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The Buckingham Arms Linslade

Buckingham Arms May 2008
Buckingham Arms May 2008

The Buckingham Arms Public House: 84 Old Road, Linslade [previously Buckinghamshire Arms and Railway Tavern]

The Buckinghamshire Arms was built as the Railway Tavern, presumably around the time the railway reached Linslade in 1838. The establishment was renamed the Buckinghamshire Arms in late 1840s. Bedfordshire & Luton Archives & Records Service is not rich with information on Linslade licensed premises; owing to the fact that Linslade was in Buckinghamshire until 1965, no licensing records before that date are held by the service.

The Buckinghamshire Arms was owned by Proctor's Brewery which stood behind the High Street in Leighton Buzzard on the site later developed as a shopping centre. On the death of Joseph Procter in 1865, the public house, along with the other brewery property was conveyed by his executors to Percy Proctor for £6,354/16/6 [Z1118/1/21/39]. The establishment was described in the will as: "a messuage in Linslade [Buckinghamshire] in occupation of George Bonham, then Sarah Smith, widow, then Daniel Hands, now William Fossey Pettit previously called the Railway Tavern, now the Buckingham Arms, erected some years since by Austin Horwood on a garden bought from John Cobb; the remainder of the garden of John Cobb, now of William Arnold west; the road from Leighton Buzzard to Soulbury [Buckinghamshire] north; the road branching off to Soulbury and the London & North Western Railway Company station east and the road to the station south." This reference clearly establishes the genesis of the property.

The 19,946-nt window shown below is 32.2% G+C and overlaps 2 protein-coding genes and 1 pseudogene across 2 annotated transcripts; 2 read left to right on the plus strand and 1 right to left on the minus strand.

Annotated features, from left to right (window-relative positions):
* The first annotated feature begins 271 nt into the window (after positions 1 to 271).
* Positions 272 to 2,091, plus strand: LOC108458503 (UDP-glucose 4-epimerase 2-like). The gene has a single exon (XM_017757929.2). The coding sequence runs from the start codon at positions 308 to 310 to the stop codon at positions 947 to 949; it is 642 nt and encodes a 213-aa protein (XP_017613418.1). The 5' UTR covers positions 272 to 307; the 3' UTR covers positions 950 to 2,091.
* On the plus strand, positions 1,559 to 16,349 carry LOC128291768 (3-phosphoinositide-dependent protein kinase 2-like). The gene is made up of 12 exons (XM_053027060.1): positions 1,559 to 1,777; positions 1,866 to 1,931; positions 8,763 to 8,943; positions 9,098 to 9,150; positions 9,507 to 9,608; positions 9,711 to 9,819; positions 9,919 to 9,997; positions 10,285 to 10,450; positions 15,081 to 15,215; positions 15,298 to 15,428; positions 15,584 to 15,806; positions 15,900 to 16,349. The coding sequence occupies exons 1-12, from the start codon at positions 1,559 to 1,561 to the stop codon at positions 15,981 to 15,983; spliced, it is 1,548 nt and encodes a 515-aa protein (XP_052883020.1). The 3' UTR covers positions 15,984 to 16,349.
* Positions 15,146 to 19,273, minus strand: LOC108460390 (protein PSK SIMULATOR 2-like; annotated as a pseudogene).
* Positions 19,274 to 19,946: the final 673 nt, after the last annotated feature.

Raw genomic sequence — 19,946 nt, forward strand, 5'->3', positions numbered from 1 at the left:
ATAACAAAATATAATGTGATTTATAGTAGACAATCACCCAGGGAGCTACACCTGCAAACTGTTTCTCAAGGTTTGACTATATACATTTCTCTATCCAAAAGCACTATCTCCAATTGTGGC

Also in 1864 it was noted [Z1118/1/21/41] that the lease of the Buckingham Arms was worth £30 per annum. In 1882 Percy Porter leased the brewery and its licensed premises to brewers Levi and George Gibson Ashdown for twenty one years at £558 per annum [Z1118/1/21/43]. Percy Procter died two years later and his will instructed his executors to sell the business. This duly took place, to Hugh, Harold, John Goldsmith and Jane Proctor for £10,000 later that year [Z1118/1/21/45]. In 1897 the brewery and its licensed premises was sold to Kingsbury (St.Albans) Brewery Company Limited for £13,000 [Z1118/1/21/51].

By the 1950s the Buckingham Arms was owned by Benskins Watford Brewery which was acquired by Ind Coope in 1957. This firm merged with competitors to form Allied Breweries in 1959.

References:

  • Z1185/1: précis of diary of Joseph Procter including information on Buckingham Arms: 1853-1865;
  • Z1118/1/21/41: lease to be £30 per annum: 1864;
  • Z1118/1/21/39: brewery and licensed houses conveyed by executors of Joseph Procter to James Procter: 1866;
  • Z1118/1/21/43: lease of brewery and licensed premises by Percy Procter to Levi and Richard Gibson Ashdown: 1882;
  • Z1118/1/21/45: brewery and licensed premises conveyed by executors of Percy Procter to Hugh Procter, Harold Procter, John Goldsmith Procter and Jane Procter: 1884;
  • Z1118/1/21/51: brewery and licensed houses conveyed by Hugh Procter, Harold Procter, John Goldsmith Procter and Jane Procter to Kingsbury (St.Albans) Brewery Company Limited: 1897;
  • Z1105/1: Liquor Licence Traders Survey form: 1963;

List of Licensees: note that this is not a complete list; entries in italics refer to licensees where either beginning or end, or both, dates are not known: 

1841-1851: Austin Horwood;
1861: Charles Jones;
1864: Daniel Hands;
1865: William Fossey Pettit;
1869: Mrs.A.Sloan;
1871-1879: Henry Crawley, licensed victualler
1883: William Faulkner;
1891-1895: John Blundell;
1899-1903: Ezra Halsey, publican;
1907-1915: Harry Warrillow;
1920-1928: George Whitlock;
1931-1935: Peter Carr;
1939: Samuel Peter Collings;
1967: Henry Desmond Augustus Marriott;
1972: Roy Edward Gates;
1981: Alan Reginald Clark;
1986: Roy Edward Gates.